How to avoid a Middle Management career rut

 

Earlier in the year I wrote about the lost generation of middle managers in retail whom face limited progression opportunities as a result of the recession. Since that article the redundancies have continued to flow thick and fast with all sorts of rumours about which retailer is going to collapse next. One might think that with all the doom and gloom in the market that the opportunities to develop your career are few and far between. However…

If you are ambitious and do want to avoid this scenario you have two very simple options, either ensure you are promoted in your current business or move to another organisation where there is genuine opportunity for advancement.

How to progress your career within your current business:

  • Does your Line manager, Head of Talent, HRBP know you have ambitions to progress? Sounds simple but don’t assume so. Be explicit about your career targets. Clearly you will need to judge when and how to position this conversation but it really is the starting point.
  • Are you getting the results? You know in your heart of hearts if you really are delivering, if you are not you need to address this.
  • So, you are doing well…does everyone else know that? It is all well and good if you run the most profitable part of the business but if the board / functional heads don’t know this you will have few sponsors when the next round of restructuring starts. I have met a lot of candidates with relatively modest results but who were fantastic self-publicists and as a result they were promoted!
  • Seek feedback. The old 360 appraisal can be painful but it will do two things; firstly it will highlight what you need to do to improve and secondly it says a lot about your focus on self-development. This is a competency that is being increasingly measured in assessment of stretch potential.
  • Work harder, it sounds old fashioned but to be blunt it makes an enormous difference to your senior stakeholders. Admittedly there has been a societal push towards work/life balance (and rightly so) but once again those who do more…achieve more.
  • Get involved in project work. If you are Head office based get in to stores, if you are operations based get in to Head Office. A key determinant of progression is breadth of experience. Your Operations Directors, Managing Directors and other board members will have done this at some point in their career. This will also expose you to other stakeholders and will give you a chance to self-publicise!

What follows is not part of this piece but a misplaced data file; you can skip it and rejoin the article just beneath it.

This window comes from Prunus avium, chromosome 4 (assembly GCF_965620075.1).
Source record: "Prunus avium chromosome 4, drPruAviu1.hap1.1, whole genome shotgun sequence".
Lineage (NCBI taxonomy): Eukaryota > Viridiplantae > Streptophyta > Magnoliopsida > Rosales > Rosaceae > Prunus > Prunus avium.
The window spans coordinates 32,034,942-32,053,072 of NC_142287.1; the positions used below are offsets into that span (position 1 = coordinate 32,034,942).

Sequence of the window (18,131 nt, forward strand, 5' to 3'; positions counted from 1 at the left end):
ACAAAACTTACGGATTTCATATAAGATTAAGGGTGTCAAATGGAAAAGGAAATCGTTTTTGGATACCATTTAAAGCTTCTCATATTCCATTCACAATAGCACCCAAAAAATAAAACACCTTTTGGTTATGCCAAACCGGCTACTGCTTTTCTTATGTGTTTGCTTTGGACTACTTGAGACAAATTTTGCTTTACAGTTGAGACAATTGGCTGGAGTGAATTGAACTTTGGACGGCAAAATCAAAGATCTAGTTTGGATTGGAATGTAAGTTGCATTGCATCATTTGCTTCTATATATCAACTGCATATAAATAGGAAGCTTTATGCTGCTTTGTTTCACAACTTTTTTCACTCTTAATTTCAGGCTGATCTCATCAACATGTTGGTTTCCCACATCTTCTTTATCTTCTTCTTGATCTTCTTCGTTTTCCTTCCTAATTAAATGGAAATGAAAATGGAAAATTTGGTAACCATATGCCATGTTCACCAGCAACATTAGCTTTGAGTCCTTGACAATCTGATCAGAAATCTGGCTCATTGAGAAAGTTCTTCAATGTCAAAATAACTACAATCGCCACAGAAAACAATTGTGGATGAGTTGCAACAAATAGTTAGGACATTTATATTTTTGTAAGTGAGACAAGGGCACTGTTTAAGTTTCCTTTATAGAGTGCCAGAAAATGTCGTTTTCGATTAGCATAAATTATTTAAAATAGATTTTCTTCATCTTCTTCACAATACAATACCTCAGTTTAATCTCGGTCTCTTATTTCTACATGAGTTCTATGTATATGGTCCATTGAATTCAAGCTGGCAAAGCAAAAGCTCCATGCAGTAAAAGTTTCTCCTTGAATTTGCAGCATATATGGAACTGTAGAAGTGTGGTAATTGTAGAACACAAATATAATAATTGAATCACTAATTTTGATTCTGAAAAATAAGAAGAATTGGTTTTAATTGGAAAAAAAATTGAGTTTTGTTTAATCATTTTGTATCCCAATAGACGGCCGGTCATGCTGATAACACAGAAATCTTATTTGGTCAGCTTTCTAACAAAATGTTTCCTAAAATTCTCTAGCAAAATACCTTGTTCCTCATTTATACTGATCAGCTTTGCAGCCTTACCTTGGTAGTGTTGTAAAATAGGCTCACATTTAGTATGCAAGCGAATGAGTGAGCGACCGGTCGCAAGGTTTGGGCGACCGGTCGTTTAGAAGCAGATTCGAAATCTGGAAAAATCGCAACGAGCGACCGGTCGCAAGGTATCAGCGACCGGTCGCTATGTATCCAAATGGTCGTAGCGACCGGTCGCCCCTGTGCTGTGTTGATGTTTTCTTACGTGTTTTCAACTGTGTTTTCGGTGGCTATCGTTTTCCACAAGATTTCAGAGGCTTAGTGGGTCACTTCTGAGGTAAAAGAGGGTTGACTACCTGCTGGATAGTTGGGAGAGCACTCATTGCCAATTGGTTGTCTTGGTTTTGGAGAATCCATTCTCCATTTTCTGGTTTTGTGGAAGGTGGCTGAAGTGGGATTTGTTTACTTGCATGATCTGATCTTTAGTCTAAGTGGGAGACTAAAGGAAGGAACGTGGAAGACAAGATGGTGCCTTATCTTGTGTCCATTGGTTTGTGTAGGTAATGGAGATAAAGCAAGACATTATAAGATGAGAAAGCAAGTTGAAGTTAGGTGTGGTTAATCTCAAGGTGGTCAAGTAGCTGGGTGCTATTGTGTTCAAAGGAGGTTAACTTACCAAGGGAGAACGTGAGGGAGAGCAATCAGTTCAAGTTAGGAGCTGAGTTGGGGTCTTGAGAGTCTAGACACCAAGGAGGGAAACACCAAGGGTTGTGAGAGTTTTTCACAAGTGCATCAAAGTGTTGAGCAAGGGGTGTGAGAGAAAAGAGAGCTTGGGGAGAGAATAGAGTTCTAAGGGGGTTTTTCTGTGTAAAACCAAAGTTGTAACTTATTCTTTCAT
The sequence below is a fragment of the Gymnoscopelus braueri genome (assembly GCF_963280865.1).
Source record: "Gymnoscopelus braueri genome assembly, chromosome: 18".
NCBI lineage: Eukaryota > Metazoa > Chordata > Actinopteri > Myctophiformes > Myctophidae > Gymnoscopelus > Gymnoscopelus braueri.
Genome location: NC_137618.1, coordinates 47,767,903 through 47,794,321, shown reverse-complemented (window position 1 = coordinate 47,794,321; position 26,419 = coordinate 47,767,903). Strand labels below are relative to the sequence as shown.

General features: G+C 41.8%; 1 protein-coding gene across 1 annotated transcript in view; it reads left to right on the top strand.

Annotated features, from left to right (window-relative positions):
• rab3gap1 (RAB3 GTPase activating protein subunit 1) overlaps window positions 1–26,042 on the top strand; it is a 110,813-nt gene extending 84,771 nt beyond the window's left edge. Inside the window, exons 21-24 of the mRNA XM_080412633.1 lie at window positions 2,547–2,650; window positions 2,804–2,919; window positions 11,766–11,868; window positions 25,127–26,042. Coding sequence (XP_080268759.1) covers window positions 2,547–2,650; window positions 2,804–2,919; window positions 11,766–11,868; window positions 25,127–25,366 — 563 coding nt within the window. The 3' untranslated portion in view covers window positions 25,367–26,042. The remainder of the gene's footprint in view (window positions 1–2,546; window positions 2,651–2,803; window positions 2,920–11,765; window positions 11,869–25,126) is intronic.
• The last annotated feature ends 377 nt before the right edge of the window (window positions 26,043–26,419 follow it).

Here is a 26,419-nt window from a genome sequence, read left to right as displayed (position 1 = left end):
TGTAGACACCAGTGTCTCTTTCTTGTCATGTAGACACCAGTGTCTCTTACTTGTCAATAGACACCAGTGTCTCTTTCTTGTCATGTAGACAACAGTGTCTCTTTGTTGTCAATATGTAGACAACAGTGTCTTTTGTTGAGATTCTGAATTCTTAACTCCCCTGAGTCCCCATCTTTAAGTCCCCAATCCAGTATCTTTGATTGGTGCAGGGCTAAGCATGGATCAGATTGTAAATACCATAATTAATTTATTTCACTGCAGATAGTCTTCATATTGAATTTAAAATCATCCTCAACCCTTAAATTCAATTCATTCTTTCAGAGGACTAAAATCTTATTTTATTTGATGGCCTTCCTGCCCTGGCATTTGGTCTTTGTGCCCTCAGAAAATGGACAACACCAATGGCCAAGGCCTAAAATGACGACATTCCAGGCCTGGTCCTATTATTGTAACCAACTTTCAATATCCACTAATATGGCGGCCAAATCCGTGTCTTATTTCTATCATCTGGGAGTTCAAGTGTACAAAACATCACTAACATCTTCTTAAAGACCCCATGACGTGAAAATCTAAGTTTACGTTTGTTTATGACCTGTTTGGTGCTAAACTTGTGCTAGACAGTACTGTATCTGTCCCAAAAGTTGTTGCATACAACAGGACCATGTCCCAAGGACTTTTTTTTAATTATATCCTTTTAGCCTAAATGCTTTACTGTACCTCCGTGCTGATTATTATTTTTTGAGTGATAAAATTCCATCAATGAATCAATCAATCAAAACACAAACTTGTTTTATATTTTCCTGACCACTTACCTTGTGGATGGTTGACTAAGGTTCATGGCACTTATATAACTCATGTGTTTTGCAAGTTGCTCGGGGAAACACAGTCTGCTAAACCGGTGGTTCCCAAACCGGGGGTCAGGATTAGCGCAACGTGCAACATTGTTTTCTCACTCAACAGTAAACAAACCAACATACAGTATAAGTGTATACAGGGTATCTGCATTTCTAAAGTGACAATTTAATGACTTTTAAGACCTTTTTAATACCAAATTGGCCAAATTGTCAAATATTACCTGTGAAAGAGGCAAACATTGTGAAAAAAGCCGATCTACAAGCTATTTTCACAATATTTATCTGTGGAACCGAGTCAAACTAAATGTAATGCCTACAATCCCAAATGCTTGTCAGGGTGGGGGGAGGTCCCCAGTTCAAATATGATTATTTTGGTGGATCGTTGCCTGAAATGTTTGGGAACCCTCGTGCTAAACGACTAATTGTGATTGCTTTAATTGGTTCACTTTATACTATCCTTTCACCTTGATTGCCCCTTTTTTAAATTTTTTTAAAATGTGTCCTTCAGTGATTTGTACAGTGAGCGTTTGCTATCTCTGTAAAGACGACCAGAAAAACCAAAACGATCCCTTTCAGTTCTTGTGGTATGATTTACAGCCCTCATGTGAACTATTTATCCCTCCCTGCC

• Socialise. Get to know the senior team on a more informal basis. Once again, the people whom are liked by the board tend to get the better jobs.
  • Identify sponsors, people whom have a vested interest in you doing well and will fight your corner / put a good word in when necessary. It’s an ego boost for the other party and you will also get good career advice.


You need to look elsewhere…what do you do?

 

Put together a ‘campaign’ plan with short, medium and long term objectives.

  • Identify what you want to do next. It is worth sense checking with your contacts that this is realistic. A major salary increase and a promotion are highly unlikely.
  • Call your contacts in the recruitment firms. While we recruitment consultants are often grouped together with estate agents, double glazing salesmen and those chaps whom knock on your door to kindly inform you they have just tarmacked your drive and you owe them 200 quid… However, we do on occasion add real value. There is an art to working your relationship with consultants - in short, what you put in you will get back. Behave transactionally or with contempt and expect a mirrored response. Similarly, if you want to get the best out of a consultant, treat him like a human being and they will do the same.
  • Speak to your sponsors. If you have built a few up throughout your career they should be able to put you in touch with their contacts, hopefully with a recommendation.
  • Call old bosses. If you did a good job for them before they will be inclined to give you another go.
  • Fire up your Linkedin profile. It is beginning to position itself as a job board these days and most internal and external recruiters use it as a secondary database. While you are there delete any old profiles on the job boards – they are very much aimed at the junior end of the market. Bear in mind that this is your shop window and as every Operations Director will tell you, customers won’t go in and buy if it isn’t well cared for.
  • Don’t be afraid to invest in some external support and advice this may be as simple as a CV rewrite or career/life coaching. A good quality CV rewrite will cost between £300-£500…roughly the same amount as a new set of wheels for your car…
  • Finally, do your research before accepting an offer. A large number of candidates have found their CVs becoming very patchy over the course of the recession as they have hopped from one business to another. The one factor that generally underpins any mistake in a career move is a lack of due diligence. Would you buy a house without having it surveyed?


Good luck...

Jez Styles

Views: 190

Tags: cv, linkedin, recession, retail

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